It is normal for injured patients, or even the families of patients who have died, to question their own actions and role in causing a bad outcome. This is otherwise known as patient fault in a medical malpractice case.

It is normal for injured patients, or even the families of patients who have died, to question their own actions and role in causing a bad outcome. And indeed, Florida law, like the law of the vast majority of states, allows the conduct of the patient or injured individual to be considered by the jury, alongside the conduct of the at-fault party, this is known as patient fault. However, what patients or their families may feel “guilty” about, and what actually constitutes negligence on the part of a patient in a medical malpractice case, are two very different things.

The Patient-Physician Relationship

The most common issue I hear patients feel “guilty” about is their selection of the doctor or hospital. After a bad outcome, the patient will research the doctor or the hospital, and find bad reviews, or disciplinary complaints, or negative news stories. They feel like they should have done more research before selecting their doctor or hospital, and blame themselves for the bad outcome.

The physician-patient relationship has responsibilities on both parties. While the physician has a responsibility to treat the patient “within the standard of care,” the patient has a role to play, as well. The patient’s responsibility is to be honest with their doctor, to come to scheduled appointments, and to follow instructions—to act as a reasonable person would, under the circumstances. The patient does not have a responsibility to question the credentials of the provider, particularly when the provider holds themselves out as competent and capable. This is also true in hospital settings, where patients have very little say over which providers will be assigned to their care.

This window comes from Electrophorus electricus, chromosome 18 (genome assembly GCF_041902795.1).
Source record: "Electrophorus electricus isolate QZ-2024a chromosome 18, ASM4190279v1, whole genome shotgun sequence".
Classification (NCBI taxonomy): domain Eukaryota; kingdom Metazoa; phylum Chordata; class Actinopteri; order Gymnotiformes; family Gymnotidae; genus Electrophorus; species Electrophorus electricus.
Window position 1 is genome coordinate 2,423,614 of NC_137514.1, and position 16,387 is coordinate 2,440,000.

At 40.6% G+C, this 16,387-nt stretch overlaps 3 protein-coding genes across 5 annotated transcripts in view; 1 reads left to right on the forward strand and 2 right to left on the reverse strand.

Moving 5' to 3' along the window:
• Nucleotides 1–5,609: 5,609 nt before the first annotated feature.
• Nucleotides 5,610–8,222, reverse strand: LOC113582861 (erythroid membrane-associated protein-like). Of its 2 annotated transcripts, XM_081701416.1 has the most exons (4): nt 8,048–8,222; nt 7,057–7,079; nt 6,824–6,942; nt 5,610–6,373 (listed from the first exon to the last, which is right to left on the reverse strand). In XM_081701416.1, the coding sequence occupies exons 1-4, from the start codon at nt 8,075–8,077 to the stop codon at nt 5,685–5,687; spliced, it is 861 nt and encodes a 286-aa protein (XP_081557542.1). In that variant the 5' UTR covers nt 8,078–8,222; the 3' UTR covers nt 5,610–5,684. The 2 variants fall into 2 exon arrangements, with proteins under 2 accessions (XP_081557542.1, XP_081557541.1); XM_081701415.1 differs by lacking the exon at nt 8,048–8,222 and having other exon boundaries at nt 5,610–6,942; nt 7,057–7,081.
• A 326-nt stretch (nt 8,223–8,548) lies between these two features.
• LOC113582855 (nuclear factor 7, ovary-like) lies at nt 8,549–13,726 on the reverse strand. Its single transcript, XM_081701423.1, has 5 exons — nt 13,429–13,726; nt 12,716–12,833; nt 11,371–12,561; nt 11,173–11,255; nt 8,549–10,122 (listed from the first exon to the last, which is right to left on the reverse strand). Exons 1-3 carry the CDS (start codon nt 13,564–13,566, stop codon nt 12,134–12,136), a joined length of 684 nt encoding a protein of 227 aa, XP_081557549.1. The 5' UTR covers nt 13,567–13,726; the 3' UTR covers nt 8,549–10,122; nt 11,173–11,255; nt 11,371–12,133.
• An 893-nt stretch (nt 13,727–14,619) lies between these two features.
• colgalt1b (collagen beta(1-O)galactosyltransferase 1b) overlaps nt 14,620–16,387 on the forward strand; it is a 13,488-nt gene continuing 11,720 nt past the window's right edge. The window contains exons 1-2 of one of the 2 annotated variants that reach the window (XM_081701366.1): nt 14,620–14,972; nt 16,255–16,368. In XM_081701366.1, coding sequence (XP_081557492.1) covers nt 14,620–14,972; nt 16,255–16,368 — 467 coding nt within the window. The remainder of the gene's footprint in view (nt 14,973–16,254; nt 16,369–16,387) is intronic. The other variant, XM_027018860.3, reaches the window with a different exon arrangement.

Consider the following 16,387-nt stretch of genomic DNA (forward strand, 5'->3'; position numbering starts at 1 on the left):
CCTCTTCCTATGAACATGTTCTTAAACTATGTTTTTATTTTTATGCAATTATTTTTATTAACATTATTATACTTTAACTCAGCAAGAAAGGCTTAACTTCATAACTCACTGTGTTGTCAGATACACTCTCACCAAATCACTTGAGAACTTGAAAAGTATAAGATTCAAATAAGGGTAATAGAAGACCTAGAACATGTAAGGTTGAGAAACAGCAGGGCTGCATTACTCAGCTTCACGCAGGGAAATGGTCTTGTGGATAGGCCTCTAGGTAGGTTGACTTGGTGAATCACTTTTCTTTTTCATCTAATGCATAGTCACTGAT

Florida Medical Malpractice Cases

Determining if the Patient is at Fault

Whether a patient bears fault, and what percentage of fault should be shared between the patient and the health care providers involved in their care, is a jury question. Under long-standing case law, fault cannot be apportioned to a patient for the medical condition that occasioned the medical care in the first place.

For instance, Jack and Jill, a married couple, are dancing on a slippery pool deck after a couple glasses of wine. Jill slips and breaks her hip. She goes to the hospital, and a brilliant surgeon is able to repair the hip. Unfortunately, after the surgery, nurses fail to follow the surgeon’s instructions, and don’t administer the anticoagulant medication that is supposed to help reduce the risk of post-operative blood clots.

Jill develops a blood clot in her legs, that travels up to her lungs, and she dies of a pulmonary embolism. In a lawsuit against the hospital alleging that its nurses failed to follow the doctor’s orders resulting in Jill’s death, the hospital cannot apportion fault to Jill for goofing off on the slippery pool deck. They cannot blame the patient for the reason she needed medical care in the first place.

Paul | Knopf | Bigger - Florida Injury Attorneys

Were the Patient’s Actions Unreasonable?

Even where a patient failed to follow instructions, or wasn’t completely truthful with the provider, or skipped an appointment, the defendants will still need to prove that the patient’s actions were unreasonable under the circumstances, and that there is a link between the patient’s “negligence” and their injury. The patient’s failure to attend an appointment, failure to follow some specific instruction, or failure to disclose some piece of information,  may have had absolutely no connection to the patient’s injury.

Ultimately, if you feel that negligence caused or contributed to your injury or the death of a loved one—even if you feel guilty about some aspect of the care, or if you feel that you were partially at fault—you should contact an experienced medical malpractice attorney at Paul | Knopf | Bigger to give you advice.


Contribution from Olivia T. Kronenberg